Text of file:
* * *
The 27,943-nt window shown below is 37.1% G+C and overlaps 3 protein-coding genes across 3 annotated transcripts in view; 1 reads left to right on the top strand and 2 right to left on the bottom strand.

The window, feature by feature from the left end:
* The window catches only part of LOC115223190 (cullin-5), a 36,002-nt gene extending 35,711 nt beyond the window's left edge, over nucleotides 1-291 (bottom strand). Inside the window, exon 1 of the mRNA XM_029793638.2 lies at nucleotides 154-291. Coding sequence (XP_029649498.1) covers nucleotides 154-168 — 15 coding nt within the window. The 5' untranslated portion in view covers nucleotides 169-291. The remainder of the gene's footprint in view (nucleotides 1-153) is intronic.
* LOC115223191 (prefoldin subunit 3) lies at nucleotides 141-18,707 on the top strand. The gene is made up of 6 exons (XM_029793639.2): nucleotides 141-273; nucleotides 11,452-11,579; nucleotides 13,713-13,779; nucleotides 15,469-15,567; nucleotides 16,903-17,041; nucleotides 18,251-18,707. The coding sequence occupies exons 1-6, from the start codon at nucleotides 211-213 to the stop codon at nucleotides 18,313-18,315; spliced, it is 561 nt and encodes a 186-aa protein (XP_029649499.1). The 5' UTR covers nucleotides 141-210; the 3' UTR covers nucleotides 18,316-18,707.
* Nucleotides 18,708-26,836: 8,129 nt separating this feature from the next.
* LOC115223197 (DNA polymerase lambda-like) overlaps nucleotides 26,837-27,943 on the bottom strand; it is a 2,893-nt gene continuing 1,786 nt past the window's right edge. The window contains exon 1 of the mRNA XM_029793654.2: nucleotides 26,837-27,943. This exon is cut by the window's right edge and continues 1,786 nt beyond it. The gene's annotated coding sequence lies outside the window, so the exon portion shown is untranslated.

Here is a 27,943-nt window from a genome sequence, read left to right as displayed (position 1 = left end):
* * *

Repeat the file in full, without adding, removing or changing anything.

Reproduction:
The 27,943-nt window shown below is 37.1% G+C and overlaps 3 protein-coding genes across 3 annotated transcripts in view; 1 reads left to right on the top strand and 2 right to left on the bottom strand.

The window, feature by feature from the left end:
* The window catches only part of LOC115223190 (cullin-5), a 36,002-nt gene extending 35,711 nt beyond the window's left edge, over nucleotides 1-291 (bottom strand). Inside the window, exon 1 of the mRNA XM_029793638.2 lies at nucleotides 154-291. Coding sequence (XP_029649498.1) covers nucleotides 154-168 — 15 coding nt within the window. The 5' untranslated portion in view covers nucleotides 169-291. The remainder of the gene's footprint in view (nucleotides 1-153) is intronic.
* LOC115223191 (prefoldin subunit 3) lies at nucleotides 141-18,707 on the top strand. The gene is made up of 6 exons (XM_029793639.2): nucleotides 141-273; nucleotides 11,452-11,579; nucleotides 13,713-13,779; nucleotides 15,469-15,567; nucleotides 16,903-17,041; nucleotides 18,251-18,707. The coding sequence occupies exons 1-6, from the start codon at nucleotides 211-213 to the stop codon at nucleotides 18,313-18,315; spliced, it is 561 nt and encodes a 186-aa protein (XP_029649499.1). The 5' UTR covers nucleotides 141-210; the 3' UTR covers nucleotides 18,316-18,707.
* Nucleotides 18,708-26,836: 8,129 nt separating this feature from the next.
* LOC115223197 (DNA polymerase lambda-like) overlaps nucleotides 26,837-27,943 on the bottom strand; it is a 2,893-nt gene continuing 1,786 nt past the window's right edge. The window contains exon 1 of the mRNA XM_029793654.2: nucleotides 26,837-27,943. This exon is cut by the window's right edge and continues 1,786 nt beyond it. The gene's annotated coding sequence lies outside the window, so the exon portion shown is untranslated.

Here is a 27,943-nt window from a genome sequence, read left to right as displayed (position 1 = left end):